Senator Deals New Online Poker Bill
Online poker advocates upped the legislative ante Aug. 6 with the introduction of a bill in the U.S. Senate that would
legalize online poker and other games of skill. Virtually all forms of online gambling are illegal under the 2006 Unlawful Internet Gambling Enforcement
Act, which prohibits financial institutions from accepting payments from credit cards, checks or
electronic fund transfers to settle online wagers.
Despite the ban, Americans continue to gamble online with estimates showing that at least half the $16 billion Internet overseas gambling industry is driven by U.S. bettors. Since the 2006 law was approved, Internet poker players have contended that poker is a game of skill and should not be lumped in with other forms of online gambling such as sports wagering.
The Internet Poker and Games of Skill Regulation, Protection and Enforcement Act would provide a U.S. licensing, regulatory and taxation framework to establish a legitimate American online skill game industry. The legislation would impose further enforcement against individuals and financial entities that accept illegal Internet gambling proceeds.
Bill sponsor Sen. Robert Menendez (D-NJ) estimates that more than $3 billion in annual revenue can be raised by licensing and regulating Internet poker.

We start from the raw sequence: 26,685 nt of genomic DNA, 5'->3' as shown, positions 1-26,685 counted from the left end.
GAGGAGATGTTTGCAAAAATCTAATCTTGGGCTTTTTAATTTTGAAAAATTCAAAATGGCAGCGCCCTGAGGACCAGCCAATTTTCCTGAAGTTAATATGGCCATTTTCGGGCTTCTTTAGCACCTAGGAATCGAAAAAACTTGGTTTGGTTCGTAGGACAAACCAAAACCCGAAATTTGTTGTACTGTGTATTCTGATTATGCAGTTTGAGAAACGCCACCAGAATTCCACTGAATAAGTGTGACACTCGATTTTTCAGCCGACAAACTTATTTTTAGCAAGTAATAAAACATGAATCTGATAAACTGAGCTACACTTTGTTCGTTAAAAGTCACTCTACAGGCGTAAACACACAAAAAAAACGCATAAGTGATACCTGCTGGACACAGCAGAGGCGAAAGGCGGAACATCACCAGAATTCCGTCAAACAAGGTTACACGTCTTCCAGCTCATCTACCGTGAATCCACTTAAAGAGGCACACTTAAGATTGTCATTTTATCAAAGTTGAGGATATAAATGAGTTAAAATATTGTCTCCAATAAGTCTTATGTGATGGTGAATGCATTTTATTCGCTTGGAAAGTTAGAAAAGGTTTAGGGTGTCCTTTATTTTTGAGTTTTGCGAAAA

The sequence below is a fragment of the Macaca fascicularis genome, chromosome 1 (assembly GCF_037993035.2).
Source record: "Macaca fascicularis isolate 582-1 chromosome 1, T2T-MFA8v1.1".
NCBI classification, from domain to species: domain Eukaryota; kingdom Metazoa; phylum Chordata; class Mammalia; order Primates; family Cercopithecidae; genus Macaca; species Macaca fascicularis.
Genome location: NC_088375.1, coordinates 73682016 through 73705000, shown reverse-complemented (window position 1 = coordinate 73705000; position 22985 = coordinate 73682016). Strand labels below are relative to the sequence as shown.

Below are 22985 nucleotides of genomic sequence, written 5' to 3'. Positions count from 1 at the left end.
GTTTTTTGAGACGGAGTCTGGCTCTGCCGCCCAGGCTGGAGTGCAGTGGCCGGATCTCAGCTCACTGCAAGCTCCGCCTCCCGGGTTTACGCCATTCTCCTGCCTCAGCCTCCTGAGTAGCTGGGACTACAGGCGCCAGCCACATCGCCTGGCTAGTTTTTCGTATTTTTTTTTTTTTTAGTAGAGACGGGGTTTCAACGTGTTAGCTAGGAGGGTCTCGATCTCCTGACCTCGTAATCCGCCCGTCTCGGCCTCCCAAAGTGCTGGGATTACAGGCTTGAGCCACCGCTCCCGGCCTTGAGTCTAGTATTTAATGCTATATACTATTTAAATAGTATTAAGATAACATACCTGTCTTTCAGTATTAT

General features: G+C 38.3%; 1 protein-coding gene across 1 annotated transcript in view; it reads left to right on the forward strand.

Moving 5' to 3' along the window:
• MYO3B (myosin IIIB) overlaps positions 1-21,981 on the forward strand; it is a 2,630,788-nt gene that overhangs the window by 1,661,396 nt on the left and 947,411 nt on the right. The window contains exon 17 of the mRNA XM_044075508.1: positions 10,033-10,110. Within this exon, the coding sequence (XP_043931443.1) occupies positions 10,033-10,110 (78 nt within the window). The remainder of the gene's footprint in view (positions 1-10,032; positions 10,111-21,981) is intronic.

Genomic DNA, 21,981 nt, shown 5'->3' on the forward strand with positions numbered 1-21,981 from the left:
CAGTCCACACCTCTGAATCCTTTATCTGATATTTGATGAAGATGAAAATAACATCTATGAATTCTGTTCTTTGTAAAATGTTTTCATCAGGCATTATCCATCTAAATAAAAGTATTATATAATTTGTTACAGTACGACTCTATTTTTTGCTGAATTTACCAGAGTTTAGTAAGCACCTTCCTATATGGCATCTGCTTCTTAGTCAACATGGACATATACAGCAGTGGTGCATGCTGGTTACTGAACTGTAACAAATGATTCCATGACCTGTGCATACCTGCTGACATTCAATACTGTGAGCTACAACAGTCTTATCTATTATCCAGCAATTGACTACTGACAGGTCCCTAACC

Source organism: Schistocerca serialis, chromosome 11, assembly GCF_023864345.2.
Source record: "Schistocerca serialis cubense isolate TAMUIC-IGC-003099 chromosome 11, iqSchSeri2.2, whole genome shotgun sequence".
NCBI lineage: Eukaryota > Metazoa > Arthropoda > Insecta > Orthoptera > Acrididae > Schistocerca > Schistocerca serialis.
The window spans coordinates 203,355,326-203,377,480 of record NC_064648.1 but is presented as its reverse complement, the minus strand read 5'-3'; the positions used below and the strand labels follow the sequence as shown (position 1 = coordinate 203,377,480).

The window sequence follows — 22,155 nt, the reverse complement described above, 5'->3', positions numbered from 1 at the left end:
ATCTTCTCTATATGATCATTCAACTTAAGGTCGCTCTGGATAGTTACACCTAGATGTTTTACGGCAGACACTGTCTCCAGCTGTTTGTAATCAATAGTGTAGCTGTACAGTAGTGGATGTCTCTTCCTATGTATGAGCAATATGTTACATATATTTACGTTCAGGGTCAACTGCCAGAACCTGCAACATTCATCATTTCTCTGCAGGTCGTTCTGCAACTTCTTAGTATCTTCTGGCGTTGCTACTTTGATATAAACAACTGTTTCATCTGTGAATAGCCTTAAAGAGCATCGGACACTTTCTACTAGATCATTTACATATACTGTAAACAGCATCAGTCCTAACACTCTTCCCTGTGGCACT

"Pulling Internet poker out of the shadows and into the light of the law, we have the opportunity to help our economy while protecting our families. By bringing these games of skill into the mainstream, we can generate billions in revenue for businesses and the Treasury during these tough times," Menendez said in a statement.
Menendez' bill would create five-year, renewable licenses to operate online gambling sites. The Treasury Department would be given wide latitude to deny licenses to persons Treasury believes do not meet the criteria for honesty, integrity, business probity, experience, and financial capability. Persons previously convicted anywhere in the world of gambling, financial or information security law would be automatically denied a license.
The bill would also require gambling sites to impose and enforce age and residence verifications and safeguards to combat fraud and money laundering. Any state or Indian tribe can opt out of the regulations and it would be illegal to accept bets from individuals residing in these jurisdictions.
"The safety benefits of the bill are particularly crucial. Parents are worried about their children falling prey to illegitimate gaming sites and thousands of Americans have been fleeced of millions of dollars by these sites," Menendez said. "With proper regulation, we can prevent minors from playing poker online, crack down on predatory operations and sanction the legitimate ones."
In the House, Rep. Barney Franks (D-MA) has introduced a much wider ranging bill to establish a complete licensing and regulatory framework for Internet gambling firms to solicit U.S. customers.